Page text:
'It is of grave concern that the letter of comment to the Peer Review Group by Dr Gerada, which carries no supporting evidence, appears to have been given substantial weight in the process. This is in stark contrast to the low weight given to views expressed by patient and carer representatives within Scotland.

It is also strange that the response from Dr Gerada is so similar to the wording of the SNC comments, neither attaching references for their views.

In the absence of a strong research evidence base for the causes or effective treatment of ME, it is particularly galling for patient survey data on patient treatment experiences to have been weighted so low as to have been effectively dismissed. If CBT and GET are as effective for treating ME as proponents claim, there should be thousands of recovered patients to report on, yet the evidence for this is consistently lacking.'

But it looks as though the Scottish guidelines *are* referring to the Canadian Definition, albeit with caveats.

nmj said...

A friend down south alerted me to the fact that Clare Gerada and Trudy Chalder make videos to guide GPs in dealing with CFS in England. So I googled and found this on the Phoenix CFS forum

Training video here.

Nice to have actors as a mouthpiece for your patronising, manipulative nonsense.

I don't know what planet Trudi and Clare live on but this has nothing to do with ME. Truly beggars belief.

Anyway, I have read a bit more of the SGPS. It strikes me as mealy mouthed, it is perhaps *trying* to do the right thing but obviously still constrained somewhat by the psych bias.

Emphasises that the patient experience should absolutely be listened to but then still suggests GET/CBT as an appropriate intervention (though covers itself by saying many patients are made worse by GET).

So why recommend it in the first place???

Also, mentions that the MRC is pursuing research both psychosocial and biomedical. This is not true, MRC does not - so far - fund biomedical research. And an honest guideline should state that psychosocial research into the cause of ME is a tragic waste of resources.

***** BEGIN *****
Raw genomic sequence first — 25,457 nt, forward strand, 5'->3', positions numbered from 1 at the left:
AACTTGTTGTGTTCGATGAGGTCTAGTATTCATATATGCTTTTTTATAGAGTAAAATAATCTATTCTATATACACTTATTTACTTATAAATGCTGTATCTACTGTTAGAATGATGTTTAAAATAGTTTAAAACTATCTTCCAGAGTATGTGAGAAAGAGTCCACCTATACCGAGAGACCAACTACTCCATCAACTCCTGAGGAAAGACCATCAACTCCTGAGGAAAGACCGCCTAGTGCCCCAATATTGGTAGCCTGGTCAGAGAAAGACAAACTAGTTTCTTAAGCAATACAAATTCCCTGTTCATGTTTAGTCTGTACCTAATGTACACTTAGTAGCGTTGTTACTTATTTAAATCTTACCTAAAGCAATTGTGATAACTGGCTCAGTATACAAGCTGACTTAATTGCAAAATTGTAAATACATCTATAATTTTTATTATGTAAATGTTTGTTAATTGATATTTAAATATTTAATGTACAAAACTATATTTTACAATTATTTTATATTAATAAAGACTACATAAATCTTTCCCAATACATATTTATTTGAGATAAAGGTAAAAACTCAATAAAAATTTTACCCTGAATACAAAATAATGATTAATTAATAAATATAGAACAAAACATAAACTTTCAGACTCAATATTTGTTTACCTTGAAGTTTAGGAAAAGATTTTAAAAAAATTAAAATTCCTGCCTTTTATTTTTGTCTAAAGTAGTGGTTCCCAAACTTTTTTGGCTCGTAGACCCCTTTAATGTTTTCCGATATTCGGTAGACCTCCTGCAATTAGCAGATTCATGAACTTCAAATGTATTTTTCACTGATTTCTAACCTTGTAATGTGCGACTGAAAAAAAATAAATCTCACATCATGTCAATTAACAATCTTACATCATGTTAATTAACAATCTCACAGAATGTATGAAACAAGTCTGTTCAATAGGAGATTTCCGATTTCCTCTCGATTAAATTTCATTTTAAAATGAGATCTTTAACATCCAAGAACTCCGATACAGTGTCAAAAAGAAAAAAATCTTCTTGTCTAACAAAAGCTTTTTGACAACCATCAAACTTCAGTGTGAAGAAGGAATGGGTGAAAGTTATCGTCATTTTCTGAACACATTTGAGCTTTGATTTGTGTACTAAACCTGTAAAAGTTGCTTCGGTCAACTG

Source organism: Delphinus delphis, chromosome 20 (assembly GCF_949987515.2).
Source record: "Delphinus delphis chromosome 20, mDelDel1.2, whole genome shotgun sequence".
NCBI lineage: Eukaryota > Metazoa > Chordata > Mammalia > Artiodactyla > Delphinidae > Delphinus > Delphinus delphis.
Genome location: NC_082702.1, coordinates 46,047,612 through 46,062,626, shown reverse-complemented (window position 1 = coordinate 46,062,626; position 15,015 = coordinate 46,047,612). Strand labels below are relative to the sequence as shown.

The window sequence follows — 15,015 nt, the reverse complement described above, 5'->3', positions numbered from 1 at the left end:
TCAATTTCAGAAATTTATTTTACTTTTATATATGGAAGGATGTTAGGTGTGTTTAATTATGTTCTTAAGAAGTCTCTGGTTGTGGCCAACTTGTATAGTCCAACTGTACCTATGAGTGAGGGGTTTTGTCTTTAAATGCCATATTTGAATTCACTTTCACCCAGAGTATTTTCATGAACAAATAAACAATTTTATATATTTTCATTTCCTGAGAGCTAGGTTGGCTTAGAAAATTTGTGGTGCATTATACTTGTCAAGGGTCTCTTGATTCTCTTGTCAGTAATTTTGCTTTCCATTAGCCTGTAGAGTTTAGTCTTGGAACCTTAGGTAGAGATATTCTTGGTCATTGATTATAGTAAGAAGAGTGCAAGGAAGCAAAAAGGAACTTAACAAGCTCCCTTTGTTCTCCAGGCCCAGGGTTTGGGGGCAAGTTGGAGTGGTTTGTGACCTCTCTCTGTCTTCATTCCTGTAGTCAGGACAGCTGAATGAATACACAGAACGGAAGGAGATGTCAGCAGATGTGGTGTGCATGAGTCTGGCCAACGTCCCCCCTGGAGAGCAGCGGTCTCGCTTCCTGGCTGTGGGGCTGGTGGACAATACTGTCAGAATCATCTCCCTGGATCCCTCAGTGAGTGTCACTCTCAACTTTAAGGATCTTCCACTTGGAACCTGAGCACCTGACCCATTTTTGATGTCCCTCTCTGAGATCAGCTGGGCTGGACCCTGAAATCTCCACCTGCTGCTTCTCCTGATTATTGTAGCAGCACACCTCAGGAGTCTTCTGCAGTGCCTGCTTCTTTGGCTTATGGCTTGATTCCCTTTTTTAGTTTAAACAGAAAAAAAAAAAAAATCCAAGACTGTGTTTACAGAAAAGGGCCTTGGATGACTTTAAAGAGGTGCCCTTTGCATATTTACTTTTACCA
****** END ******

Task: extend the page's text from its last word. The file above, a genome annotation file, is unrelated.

At least Coxsackie gets a mention as a trigger, it doesn't in NICE as far as I know.

And the Canadian Definition is 'positively' referred to, but constrained again by bias of the Scottish Neurosciences Council.

It does mention some biomedical findings and links to ME RESEARCH UK - and other good links.

So from what I have read, it could be better but it could be worse. Less gung-ho about GET than NICE as far as I can see.

nmj said...

ME Assoc initial response to the guidelines - interesting to learn about why certain people were chosen ...

I've also just looked at the shorter patient guide...light years ahead of what was available in 1984, and helpful in that it is recognising the illness is 'real' but there is I think an underplaying of how serious the illness can be and of how important it is to rest in the early stages... pacing is simply not possible when you are bedridden. The psych bias is alive and kicking.

Pacing is the name of the game when you are at a stage that allows pacing. And I do believe if I had not pushed myself so brutally when I first got ill I would be more recovered than I am today. But of course that is just speculation, I will never know.

The doctors' guide is more openly critical of GET than the patients' guide - this is of course to cover the doctors' arses, but there should be more transparency in the patients' guide. ie GET will probably do more harm than good, avoid it like the plague.

And no mention of WHO definition nof ME in the patients' guide. This is Gerada et al at work, don't for Godsake tell the patients their illness is neurological!!!

vw said...

Alan Carson says that fasciculations are associated with motor neurone disease & not m.e in his letter. Yrs ago after my EEG I was told I had fasciculations but not to worry about motor neuron disease.
So if I'm to believe Carson then in fact he is saying I have neurological abnormalities!!!
I am glad u have posted this nasim, I had no idea who Gerard was married to either.

nmj said...

I am just glad I didn't know about all this behind the scenes skulduggery til recently, these non-ME experts making such important decisions about our lives, it is truly frightening.

vw said...

I am horrified by it all, sends a shudder down my spine. To think if they had their way where would we be? No medication, carted off for GET & CBT, if not worse, i dread to think.
The comments about not taking children out of school are even worse, try telling that to parents who have a child with severe M.E.

nmj said...

The video clips I linked to a year ago seem to have been taken down but some of the transcripts still available on Phoenix CFS forum links above.